85th AMS Annual Meeting

Monday, 10 January 2005: 2:00 PM
2002 Drought in Colorado: Agriculture impacts and climate information needs
Robert S. Webb, NOAA-CIRES Climate Diagnostics Center, Boulder, CO; and R. S. Pulwarty and E. C. Schuck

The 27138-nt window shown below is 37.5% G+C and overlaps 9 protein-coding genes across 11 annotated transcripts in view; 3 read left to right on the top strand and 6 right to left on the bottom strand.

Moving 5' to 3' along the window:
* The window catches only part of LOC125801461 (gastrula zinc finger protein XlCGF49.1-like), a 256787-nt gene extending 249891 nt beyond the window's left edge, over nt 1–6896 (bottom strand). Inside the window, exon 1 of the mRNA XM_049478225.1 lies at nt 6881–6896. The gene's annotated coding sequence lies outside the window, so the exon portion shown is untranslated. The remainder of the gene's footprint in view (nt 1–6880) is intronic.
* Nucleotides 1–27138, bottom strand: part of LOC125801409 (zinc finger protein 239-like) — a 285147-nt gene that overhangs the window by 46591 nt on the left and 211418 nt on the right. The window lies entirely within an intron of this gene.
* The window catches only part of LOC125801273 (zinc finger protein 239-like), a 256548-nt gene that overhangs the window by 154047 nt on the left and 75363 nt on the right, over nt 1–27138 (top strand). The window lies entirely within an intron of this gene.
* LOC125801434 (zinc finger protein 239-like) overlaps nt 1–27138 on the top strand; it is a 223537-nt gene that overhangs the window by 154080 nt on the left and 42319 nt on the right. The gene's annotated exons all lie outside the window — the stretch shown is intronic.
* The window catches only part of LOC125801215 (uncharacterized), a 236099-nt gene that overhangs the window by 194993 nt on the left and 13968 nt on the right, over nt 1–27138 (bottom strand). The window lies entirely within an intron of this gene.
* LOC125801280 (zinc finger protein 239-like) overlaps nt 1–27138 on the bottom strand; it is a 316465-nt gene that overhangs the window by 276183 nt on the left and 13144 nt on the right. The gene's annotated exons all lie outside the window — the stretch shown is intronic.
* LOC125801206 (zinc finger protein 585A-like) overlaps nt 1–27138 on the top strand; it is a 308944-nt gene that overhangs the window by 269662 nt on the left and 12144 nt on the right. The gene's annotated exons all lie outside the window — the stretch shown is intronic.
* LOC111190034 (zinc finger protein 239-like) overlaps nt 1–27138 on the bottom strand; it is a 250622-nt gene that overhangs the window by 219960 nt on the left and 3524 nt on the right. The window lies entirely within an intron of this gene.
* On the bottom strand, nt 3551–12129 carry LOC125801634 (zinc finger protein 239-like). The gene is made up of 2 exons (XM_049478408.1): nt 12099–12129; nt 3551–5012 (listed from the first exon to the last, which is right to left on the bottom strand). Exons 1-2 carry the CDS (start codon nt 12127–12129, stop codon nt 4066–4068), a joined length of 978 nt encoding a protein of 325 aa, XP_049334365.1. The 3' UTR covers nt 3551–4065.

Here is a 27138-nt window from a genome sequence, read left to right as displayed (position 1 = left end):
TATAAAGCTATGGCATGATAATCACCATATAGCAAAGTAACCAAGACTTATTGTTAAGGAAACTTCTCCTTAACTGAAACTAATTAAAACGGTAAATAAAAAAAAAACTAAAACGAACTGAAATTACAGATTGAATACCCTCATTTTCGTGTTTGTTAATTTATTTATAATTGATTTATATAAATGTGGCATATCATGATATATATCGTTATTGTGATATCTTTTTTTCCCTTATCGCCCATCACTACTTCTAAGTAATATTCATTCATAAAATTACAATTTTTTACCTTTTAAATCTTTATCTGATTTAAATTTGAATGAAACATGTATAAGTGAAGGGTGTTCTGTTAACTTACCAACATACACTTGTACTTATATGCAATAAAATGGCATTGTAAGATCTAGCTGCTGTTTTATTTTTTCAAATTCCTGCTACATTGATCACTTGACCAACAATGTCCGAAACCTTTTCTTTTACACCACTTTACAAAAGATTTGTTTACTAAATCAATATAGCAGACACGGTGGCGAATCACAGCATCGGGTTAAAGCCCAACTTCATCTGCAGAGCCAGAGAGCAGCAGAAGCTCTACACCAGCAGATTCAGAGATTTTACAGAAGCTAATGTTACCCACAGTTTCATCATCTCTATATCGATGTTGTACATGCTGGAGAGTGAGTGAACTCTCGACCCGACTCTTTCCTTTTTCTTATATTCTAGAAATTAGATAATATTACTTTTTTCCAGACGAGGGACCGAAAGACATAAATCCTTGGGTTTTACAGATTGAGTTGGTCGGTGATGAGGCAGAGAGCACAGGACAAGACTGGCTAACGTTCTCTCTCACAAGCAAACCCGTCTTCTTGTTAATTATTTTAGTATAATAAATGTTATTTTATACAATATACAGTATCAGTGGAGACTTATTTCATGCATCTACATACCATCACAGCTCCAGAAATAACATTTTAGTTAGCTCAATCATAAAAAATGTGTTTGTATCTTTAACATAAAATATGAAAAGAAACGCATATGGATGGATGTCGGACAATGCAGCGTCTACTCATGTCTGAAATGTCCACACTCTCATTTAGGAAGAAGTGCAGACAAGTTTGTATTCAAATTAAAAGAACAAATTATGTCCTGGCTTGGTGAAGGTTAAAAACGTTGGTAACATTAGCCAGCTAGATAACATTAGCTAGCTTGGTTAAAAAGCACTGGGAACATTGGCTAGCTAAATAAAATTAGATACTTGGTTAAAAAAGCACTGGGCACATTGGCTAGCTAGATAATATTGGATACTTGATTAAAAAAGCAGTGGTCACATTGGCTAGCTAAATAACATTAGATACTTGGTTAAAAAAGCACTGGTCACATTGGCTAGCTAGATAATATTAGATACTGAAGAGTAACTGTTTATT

The 2002 drought across Colorado was equal, to if not more severe than, drought conditions over the previous 100 years. Drought conditions started appearing in parts of Colorado in the Fall of 1999 and this multiyear drought has persisted through much of 2004. As the primary user of water in the state, agriculture has been impacted significantly by this drought. The following study focuses on the role of climate information in decision making at the ranch and farm level with the goal of determining when and how climate information is most useful to these producers. The overarching framework was to elicit information on data and forecast quality, acceptability, context of use and accessibility, and an economic analysis was also carried out. Our research builds on a joint surveying project between Colorado State University and the NOAA Climate Diagnostics Center to collect information on 2002 drought impacts on agriculture in Colorado. At the end of the 2002 growing season, agricultural producers across Colorado were surveyed to determine drought impacts, changes in production, financial standings, and the role of climate information. A total of 3501 surveys were mailed on October 25, 2002, to ranchs and farms of over 40 acres in the state of Colorado, with 946 usable returned surveys for an effective response rate of ~27%. Analyses of these responses indicate that 30% of the agricultural producers realized the drought in Colorado would significantly impact their production prior to March, 2002, and 55% of the agricultural producers realized this by April, 2002. Over 15% of the responding agricultural producers indicated that they had already started making changes in their production practices before March, 2002, and the number agricultural producers that had started making changes had increased to almost 60% by May, 2002. Almost 50% of the responding agricultural producers indicated that they would have made different production decisions in 2002 if they had known earlier about the drought. About half of these respondents indicated for an accurate drought forecast for Colorado to be useful they would have needed it by January 2002, and less than 10 percent indicated that an accurate drought forecast would have been useful after April, 2002. Other relevant survey questions explored where agricultural producers in Colorado go to obtain weather forecasts, extended forecasts, and seasonal climate outlooks. We will present these results and examine differences in the responses, needs, and pathways for providing information for decision making based on the type of agriculture producer (irrigated farming, dryland farming, and livestock grazing and feeding) and the size of the farm or ranch.

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